While he does often win, winning isn’t the best part, he said. “The most important is to play, not just play to win.”

Speaking through an interpreter, Lekulasi said he didn’t know how to play the game when the program began. “Now I know how to play chess. It gives me peace and happiness,” he said. “Also, I like to be able to compete. I feel really good about that. And I like to play with people who know how to play very well.”

Playing helps with school work, he said. Classmates “all want to talk to me about chess, ask me questions about how is the game,” he said with a broad smile.

At another table last weekend, Miria Elizete quietly considered her next move, having captured her opponent’s two bishops. The 10-year-old said she likes the game, but said little more. When she started the program, she only spoke to her brother, Nunes said. “It’s helped her with her shyness, being able to communicate with others. She’s growing.”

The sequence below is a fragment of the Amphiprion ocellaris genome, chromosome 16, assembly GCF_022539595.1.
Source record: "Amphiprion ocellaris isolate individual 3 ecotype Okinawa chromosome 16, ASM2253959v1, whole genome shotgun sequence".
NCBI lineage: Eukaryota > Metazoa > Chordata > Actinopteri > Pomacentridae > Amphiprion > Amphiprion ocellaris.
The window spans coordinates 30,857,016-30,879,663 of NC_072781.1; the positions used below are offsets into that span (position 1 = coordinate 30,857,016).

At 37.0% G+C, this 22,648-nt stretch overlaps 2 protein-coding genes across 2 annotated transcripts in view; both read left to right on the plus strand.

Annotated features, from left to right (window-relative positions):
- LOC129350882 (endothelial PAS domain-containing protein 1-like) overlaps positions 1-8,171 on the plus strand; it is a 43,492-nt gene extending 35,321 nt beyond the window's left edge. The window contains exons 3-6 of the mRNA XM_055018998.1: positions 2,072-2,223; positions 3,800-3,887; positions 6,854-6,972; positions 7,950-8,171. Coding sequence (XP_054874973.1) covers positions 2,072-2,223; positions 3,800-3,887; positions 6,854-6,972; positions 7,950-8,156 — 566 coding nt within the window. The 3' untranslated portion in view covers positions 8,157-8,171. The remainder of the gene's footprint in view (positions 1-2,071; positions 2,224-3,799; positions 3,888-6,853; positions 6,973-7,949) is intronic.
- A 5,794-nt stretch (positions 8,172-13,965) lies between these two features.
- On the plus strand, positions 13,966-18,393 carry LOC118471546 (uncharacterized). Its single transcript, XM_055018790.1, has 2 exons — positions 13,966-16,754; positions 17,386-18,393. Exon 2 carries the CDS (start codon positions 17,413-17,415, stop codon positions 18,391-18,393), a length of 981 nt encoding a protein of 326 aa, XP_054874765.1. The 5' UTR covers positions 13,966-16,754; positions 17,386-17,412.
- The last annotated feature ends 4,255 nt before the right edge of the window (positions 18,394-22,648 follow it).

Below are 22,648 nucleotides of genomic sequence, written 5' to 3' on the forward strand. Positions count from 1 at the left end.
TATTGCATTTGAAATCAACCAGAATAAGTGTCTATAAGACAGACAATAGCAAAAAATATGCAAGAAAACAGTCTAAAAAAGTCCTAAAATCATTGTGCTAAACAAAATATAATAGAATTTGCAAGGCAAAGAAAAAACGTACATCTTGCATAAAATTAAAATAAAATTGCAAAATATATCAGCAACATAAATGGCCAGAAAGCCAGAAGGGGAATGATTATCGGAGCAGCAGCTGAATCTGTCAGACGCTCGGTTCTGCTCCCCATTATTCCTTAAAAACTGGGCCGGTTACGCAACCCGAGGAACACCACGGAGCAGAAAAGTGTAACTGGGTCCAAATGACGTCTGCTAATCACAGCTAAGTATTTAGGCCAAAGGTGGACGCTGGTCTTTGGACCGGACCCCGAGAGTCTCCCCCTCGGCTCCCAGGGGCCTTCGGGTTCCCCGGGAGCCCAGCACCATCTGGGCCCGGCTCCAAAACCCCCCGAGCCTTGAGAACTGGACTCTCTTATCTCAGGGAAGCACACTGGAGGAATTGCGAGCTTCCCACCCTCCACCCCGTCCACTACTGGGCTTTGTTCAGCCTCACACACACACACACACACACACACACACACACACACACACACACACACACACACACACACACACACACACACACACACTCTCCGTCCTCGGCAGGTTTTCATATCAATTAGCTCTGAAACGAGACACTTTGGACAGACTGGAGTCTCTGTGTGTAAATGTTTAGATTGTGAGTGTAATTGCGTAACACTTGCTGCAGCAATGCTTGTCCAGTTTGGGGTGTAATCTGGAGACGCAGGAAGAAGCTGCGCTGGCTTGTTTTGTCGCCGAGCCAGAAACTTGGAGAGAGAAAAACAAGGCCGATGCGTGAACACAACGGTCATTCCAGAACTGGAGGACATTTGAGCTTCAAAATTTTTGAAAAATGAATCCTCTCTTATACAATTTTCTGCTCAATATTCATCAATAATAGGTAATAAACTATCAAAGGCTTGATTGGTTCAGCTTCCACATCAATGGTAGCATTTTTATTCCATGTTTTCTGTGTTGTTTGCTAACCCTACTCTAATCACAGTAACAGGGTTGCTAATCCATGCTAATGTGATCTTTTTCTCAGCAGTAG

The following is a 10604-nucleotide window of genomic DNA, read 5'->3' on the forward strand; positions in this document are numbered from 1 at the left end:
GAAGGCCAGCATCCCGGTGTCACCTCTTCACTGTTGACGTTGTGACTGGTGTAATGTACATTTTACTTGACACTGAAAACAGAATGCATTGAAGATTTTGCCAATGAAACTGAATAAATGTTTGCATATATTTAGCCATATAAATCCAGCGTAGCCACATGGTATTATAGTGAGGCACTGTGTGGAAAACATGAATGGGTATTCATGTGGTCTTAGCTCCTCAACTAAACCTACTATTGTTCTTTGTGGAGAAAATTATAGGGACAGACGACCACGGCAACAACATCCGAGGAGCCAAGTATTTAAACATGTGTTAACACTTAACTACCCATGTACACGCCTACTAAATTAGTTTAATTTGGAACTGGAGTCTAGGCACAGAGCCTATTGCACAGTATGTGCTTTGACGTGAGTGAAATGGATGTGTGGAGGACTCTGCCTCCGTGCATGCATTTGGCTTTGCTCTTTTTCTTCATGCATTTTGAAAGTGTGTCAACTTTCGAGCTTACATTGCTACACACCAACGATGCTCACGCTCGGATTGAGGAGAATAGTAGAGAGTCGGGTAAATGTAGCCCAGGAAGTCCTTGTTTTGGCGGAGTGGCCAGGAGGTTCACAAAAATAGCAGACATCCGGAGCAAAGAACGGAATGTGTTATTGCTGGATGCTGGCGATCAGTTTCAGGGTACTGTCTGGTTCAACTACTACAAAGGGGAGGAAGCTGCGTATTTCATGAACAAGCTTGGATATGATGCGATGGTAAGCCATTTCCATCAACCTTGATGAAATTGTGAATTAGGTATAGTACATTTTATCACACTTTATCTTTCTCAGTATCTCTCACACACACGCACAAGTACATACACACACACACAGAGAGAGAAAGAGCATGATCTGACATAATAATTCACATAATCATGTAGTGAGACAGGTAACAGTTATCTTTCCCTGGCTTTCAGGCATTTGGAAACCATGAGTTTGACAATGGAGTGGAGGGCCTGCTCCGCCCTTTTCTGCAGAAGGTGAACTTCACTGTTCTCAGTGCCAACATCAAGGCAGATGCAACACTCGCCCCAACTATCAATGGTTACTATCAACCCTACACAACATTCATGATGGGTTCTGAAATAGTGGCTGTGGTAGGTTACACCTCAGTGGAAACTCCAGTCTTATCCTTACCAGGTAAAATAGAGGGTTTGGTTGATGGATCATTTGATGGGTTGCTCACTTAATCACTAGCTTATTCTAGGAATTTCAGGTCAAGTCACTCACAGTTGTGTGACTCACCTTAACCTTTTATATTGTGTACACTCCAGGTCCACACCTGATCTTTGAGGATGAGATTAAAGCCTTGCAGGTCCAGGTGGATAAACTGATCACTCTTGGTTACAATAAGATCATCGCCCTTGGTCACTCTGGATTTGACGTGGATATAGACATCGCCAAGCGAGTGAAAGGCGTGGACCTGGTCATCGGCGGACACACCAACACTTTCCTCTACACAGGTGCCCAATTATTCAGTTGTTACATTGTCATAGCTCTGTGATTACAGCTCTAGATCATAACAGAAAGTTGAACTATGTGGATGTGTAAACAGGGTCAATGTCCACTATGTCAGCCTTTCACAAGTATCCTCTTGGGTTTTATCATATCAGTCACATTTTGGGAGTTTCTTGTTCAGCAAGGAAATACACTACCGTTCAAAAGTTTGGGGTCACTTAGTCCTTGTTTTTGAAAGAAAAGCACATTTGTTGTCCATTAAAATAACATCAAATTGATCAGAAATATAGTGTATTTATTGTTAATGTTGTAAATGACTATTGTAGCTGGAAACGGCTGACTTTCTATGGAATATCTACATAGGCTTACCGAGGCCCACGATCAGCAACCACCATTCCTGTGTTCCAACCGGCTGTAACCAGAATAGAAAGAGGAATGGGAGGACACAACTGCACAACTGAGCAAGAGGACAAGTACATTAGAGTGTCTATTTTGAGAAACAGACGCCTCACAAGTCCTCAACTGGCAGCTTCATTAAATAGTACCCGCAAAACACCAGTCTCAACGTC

Chess master Majur Juac, one of the “Lost Boys of Sudan,” teaches a lesson to Jeremias Mubobo, 15, center, and Narcisco Deleme, 18, at the Howard Johnson hotel in South Portland on Wednesday. Juac works with The Gift of Chess in New York and was invited to Maine by the nonprofit’s founder. Derek Davis/Staff Photographer

Nearby, Isaac Kerner, a 10-year-old from Falmouth, sat across a chess board from Francisco Lava, who is 11 and recently arrived in Maine from Angola.

“It teaches you to use your mind,” Kerner said. He moved a piece and looked at Lava. “It’s your turn.”


Also speaking through an interpreter, Lava said, “even if you don’t win, it’s still fun.” The game helps him with math and writing, he said. When competing at a tournament, players have to write down the moves they make.

Speaking in English, Lava named the pieces while pointing to them. “This is a pawn. This is a bishop,” the child said. “This is a rook, the king, the queen.”

Jeff Cawthorne of Falmouth brought his two sons to play with the new Mainers.

“I’m bringing them here because this is a good opportunity for them to learn more about the world bigger than themselves,” said Cawthorne, Kerner’s father. “I was raised in spirit of volunteering. This is the beginning of them learning that same spirit.”